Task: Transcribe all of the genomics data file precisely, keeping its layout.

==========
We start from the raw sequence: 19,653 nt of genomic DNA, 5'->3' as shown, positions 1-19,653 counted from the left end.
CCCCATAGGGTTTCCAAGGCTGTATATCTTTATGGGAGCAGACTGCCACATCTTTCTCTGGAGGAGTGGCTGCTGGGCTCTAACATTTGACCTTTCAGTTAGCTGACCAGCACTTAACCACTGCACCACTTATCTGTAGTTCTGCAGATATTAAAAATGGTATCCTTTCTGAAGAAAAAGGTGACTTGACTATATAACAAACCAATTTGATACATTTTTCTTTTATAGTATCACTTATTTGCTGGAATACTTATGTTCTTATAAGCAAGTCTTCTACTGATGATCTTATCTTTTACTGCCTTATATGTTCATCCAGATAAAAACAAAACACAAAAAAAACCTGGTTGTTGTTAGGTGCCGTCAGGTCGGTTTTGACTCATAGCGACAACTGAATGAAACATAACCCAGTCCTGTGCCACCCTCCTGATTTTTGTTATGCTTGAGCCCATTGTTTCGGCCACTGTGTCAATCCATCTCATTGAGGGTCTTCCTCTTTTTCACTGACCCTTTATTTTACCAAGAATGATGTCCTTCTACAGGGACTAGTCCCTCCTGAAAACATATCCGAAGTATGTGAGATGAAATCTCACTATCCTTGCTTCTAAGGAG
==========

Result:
We start from the raw sequence: 19,653 nt of genomic DNA, 5'->3' as shown, positions 1-19,653 counted from the left end.
CCCCATAGGGTTTCCAAGGCTGTATATCTTTATGGGAGCAGACTGCCACATCTTTCTCTGGAGGAGTGGCTGCTGGGCTCTAACATTTGACCTTTCAGTTAGCTGACCAGCACTTAACCACTGCACCACTTATCTGTAGTTCTGCAGATATTAAAAATGGTATCCTTTCTGAAGAAAAAGGTGACTTGACTATATAACAAACCAATTTGATACATTTTTCTTTTATAGTATCACTTATTTGCTGGAATACTTATGTTCTTATAAGCAAGTCTTCTACTGATGATCTTATCTTTTACTGCCTTATATGTTCATCCAGATAAAAACAAAACACAAAAAAAACCTGGTTGTTGTTAGGTGCCGTCAGGTCGGTTTTGACTCATAGCGACAACTGAATGAAACATAACCCAGTCCTGTGCCACCCTCCTGATTTTTGTTATGCTTGAGCCCATTGTTTCGGCCACTGTGTCAATCCATCTCATTGAGGGTCTTCCTCTTTTTCACTGACCCTTTATTTTACCAAGAATGATGTCCTTCTACAGGGACTAGTCCCTCCTGAAAACATATCCGAAGTATGTGAGATGAAATCTCACTATCCTTGCTTCTAAGGAG